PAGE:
In Great Water Lanier v. Summer Crest at Four Seasons on Lanier Homeowners Ass’n, Case No. A17A1810 (January 2, 2018), the Georgia Court of Appeals enforced various HOA covenants on a subdivision plat where Great Water accepted but did not sign the warranty deed. On cross motions for summary judgment, the trial court held the parcel was subject to the HOA covenants.  Great Water appealed, but the Court of Appeals affirmed the trial court’s ruling.  By accepting the deed, the Court of Appeals held, Great Water voluntarily consented to be bound by the HOA covenants. This case illustrates the need for buyers to conduct due diligence into HOA covenants that could encumber the property.

Jan Seanor Sigman is licensed to practice in Georgia and represents contractors and design professionals in all construction matters including contract negotiations, payment disputes and delays, contract terminations, and defective work. If you have any questions or would like more information, please contact Jan Seanor Sigman at [email protected].

You Gotta Fight For Your Right… To Flip The Bird?

Posted on: February 9th, 2018

By: Sara E. Brochstein and Kevin R. Stone

Flick off. Flip off. Give the finger. Flip the bird. One finger salute. No matter what you call it, raising the middle finger is a long-recognized gesture used to express contempt, anger, or protest.

This past week, Mark May of Indiana filed a federal lawsuit, claiming that his free speech per the First Amendment was violated when he was issued a ticket for giving the middle finger to a state trooper.

When the trooper cut May off in traffic, May flipped the bird. In response, the trooper pulled May over and gave him a ticket for provocation, of which May was later found guilty. When May challenged the decision, the judgment was deemed void. With the assistance of the ACLU of Indiana, May then filed suit, arguing that his free bird was protected by the U.S. Constitution.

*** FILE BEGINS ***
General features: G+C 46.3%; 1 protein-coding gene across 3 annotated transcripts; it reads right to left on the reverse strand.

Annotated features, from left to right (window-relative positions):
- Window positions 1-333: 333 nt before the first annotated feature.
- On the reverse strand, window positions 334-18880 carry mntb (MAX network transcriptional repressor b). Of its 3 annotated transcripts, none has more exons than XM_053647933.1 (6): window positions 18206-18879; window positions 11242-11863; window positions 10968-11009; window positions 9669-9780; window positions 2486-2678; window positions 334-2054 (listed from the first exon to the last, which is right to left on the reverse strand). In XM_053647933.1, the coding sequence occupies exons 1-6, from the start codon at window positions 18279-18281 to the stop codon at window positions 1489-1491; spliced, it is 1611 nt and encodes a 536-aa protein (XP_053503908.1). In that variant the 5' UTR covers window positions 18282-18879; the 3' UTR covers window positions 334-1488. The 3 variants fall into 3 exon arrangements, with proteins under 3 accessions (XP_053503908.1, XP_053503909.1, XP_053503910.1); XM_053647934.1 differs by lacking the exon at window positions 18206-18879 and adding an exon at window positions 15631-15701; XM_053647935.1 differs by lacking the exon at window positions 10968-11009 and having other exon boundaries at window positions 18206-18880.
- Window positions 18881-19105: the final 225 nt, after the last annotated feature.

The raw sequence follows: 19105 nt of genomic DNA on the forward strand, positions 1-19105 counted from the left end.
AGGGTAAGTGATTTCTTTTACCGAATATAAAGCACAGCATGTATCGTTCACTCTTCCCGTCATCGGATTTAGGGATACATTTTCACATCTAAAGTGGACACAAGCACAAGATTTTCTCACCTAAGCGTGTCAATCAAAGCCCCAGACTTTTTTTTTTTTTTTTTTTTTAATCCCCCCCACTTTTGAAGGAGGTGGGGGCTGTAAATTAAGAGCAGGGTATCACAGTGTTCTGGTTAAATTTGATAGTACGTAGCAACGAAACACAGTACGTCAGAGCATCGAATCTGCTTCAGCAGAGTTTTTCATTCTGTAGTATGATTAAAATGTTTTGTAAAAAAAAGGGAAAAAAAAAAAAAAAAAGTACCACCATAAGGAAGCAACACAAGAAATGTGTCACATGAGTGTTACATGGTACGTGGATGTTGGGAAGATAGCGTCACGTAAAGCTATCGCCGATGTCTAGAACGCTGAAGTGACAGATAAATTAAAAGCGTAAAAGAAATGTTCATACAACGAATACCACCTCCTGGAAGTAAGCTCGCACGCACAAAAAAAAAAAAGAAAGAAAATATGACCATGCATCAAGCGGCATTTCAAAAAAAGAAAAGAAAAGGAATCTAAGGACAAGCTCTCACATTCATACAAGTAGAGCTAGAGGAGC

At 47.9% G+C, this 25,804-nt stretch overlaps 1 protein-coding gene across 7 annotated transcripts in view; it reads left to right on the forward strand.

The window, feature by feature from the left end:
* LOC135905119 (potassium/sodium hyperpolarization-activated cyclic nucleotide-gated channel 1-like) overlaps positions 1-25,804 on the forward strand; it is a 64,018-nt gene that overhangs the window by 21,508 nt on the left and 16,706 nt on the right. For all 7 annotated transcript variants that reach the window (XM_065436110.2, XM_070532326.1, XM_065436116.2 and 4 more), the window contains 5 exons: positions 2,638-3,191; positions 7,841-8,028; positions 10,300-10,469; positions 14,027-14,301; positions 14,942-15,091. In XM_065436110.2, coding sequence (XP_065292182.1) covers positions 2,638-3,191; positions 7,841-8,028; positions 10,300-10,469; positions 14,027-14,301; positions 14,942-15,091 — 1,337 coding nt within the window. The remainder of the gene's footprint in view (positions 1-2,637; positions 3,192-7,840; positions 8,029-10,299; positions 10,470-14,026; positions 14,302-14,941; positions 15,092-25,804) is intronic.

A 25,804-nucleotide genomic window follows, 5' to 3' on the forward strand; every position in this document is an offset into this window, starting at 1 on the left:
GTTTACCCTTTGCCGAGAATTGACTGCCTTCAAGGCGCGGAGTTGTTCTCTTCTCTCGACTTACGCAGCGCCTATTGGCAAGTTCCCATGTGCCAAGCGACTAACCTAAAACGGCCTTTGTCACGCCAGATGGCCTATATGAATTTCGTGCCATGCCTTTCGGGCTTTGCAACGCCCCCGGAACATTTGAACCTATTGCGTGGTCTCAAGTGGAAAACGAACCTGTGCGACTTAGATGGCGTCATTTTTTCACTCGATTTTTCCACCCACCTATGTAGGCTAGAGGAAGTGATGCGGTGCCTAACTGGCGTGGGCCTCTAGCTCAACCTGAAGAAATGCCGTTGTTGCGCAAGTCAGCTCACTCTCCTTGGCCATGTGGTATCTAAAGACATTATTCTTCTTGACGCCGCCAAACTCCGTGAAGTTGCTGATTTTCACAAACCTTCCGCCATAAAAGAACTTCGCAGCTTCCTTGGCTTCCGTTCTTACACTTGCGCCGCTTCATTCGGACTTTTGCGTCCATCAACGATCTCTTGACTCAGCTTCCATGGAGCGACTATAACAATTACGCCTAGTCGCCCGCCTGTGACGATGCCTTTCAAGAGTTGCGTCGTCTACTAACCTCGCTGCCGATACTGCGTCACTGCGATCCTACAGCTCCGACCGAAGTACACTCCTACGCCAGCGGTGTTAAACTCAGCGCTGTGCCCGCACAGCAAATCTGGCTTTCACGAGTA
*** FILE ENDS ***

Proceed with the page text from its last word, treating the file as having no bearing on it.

Although May’s lawsuit is currently pending, the Georgia Supreme Court recently addressed a similar situation, finding that a “disorderly conduct” statute did not prohibit a man from raising his middle finger to a pastor during a church service. According to the court, a raised middle finger, by itself, does not, without more, amount to fighting words or a true threat. Federal courts throughout the country have reached the same general consensus. In certain limited circumstances, however, when accompanied by other less expressive and more threatening conduct, raising the middle finger may constitute fighting words or a true threat not protected by the First Amendment.

At the end of the day, law enforcement officers should be mindful that flagrant flips of the finger may be lawful. Citizens should remember that, when letting the middle finger fly, whether in anger, protest, or just because you can, there may be unintended consequences, as one woman learned the hard way.

If you have any questions or would like more information please contact either Sara Brochstein at [email protected] or Kevin Stone at [email protected].

Show Me the Money! Georgia Court of Appeals Affirms HOA’s Right to Recover Attorneys Fees